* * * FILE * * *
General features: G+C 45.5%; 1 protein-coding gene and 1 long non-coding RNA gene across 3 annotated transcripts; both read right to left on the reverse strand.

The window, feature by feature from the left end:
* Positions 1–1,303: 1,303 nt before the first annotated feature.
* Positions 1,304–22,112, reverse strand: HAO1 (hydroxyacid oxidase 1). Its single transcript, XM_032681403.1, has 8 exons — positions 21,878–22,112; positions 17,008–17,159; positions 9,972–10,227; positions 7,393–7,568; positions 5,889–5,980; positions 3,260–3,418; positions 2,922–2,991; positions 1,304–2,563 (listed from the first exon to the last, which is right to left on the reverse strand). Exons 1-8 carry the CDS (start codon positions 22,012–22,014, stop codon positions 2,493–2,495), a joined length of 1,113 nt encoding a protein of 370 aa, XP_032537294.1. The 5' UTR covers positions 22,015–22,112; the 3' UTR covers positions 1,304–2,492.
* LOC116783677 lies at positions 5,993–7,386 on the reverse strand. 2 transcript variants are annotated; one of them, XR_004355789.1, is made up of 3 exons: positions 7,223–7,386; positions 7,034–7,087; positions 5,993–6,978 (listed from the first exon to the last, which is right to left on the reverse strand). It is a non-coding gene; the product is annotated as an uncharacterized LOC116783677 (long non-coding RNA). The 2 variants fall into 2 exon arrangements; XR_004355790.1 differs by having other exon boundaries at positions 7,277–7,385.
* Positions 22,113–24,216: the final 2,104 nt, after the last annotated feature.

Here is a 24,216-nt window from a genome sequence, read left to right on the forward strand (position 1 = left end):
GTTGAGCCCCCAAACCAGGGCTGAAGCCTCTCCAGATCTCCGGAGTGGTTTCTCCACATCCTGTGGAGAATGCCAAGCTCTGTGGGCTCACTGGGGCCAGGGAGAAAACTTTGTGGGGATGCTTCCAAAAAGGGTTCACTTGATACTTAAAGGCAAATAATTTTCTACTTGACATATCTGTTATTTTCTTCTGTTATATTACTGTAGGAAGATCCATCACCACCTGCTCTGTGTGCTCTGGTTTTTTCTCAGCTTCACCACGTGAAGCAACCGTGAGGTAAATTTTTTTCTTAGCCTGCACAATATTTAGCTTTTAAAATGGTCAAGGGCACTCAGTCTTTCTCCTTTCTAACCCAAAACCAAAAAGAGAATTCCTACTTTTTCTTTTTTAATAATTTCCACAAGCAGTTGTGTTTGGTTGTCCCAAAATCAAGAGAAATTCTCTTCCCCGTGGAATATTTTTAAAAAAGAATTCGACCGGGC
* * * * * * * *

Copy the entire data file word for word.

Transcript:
General features: G+C 45.5%; 1 protein-coding gene and 1 long non-coding RNA gene across 3 annotated transcripts; both read right to left on the reverse strand.

The window, feature by feature from the left end:
* Positions 1–1,303: 1,303 nt before the first annotated feature.
* Positions 1,304–22,112, reverse strand: HAO1 (hydroxyacid oxidase 1). Its single transcript, XM_032681403.1, has 8 exons — positions 21,878–22,112; positions 17,008–17,159; positions 9,972–10,227; positions 7,393–7,568; positions 5,889–5,980; positions 3,260–3,418; positions 2,922–2,991; positions 1,304–2,563 (listed from the first exon to the last, which is right to left on the reverse strand). Exons 1-8 carry the CDS (start codon positions 22,012–22,014, stop codon positions 2,493–2,495), a joined length of 1,113 nt encoding a protein of 370 aa, XP_032537294.1. The 5' UTR covers positions 22,015–22,112; the 3' UTR covers positions 1,304–2,492.
* LOC116783677 lies at positions 5,993–7,386 on the reverse strand. 2 transcript variants are annotated; one of them, XR_004355789.1, is made up of 3 exons: positions 7,223–7,386; positions 7,034–7,087; positions 5,993–6,978 (listed from the first exon to the last, which is right to left on the reverse strand). It is a non-coding gene; the product is annotated as an uncharacterized LOC116783677 (long non-coding RNA). The 2 variants fall into 2 exon arrangements; XR_004355790.1 differs by having other exon boundaries at positions 7,277–7,385.
* Positions 22,113–24,216: the final 2,104 nt, after the last annotated feature.

Here is a 24,216-nt window from a genome sequence, read left to right on the forward strand (position 1 = left end):
GTTGAGCCCCCAAACCAGGGCTGAAGCCTCTCCAGATCTCCGGAGTGGTTTCTCCACATCCTGTGGAGAATGCCAAGCTCTGTGGGCTCACTGGGGCCAGGGAGAAAACTTTGTGGGGATGCTTCCAAAAAGGGTTCACTTGATACTTAAAGGCAAATAATTTTCTACTTGACATATCTGTTATTTTCTTCTGTTATATTACTGTAGGAAGATCCATCACCACCTGCTCTGTGTGCTCTGGTTTTTTCTCAGCTTCACCACGTGAAGCAACCGTGAGGTAAATTTTTTTCTTAGCCTGCACAATATTTAGCTTTTAAAATGGTCAAGGGCACTCAGTCTTTCTCCTTTCTAACCCAAAACCAAAAAGAGAATTCCTACTTTTTCTTTTTTAATAATTTCCACAAGCAGTTGTGTTTGGTTGTCCCAAAATCAAGAGAAATTCTCTTCCCCGTGGAATATTTTTAAAAAAGAATTCGACCGGGC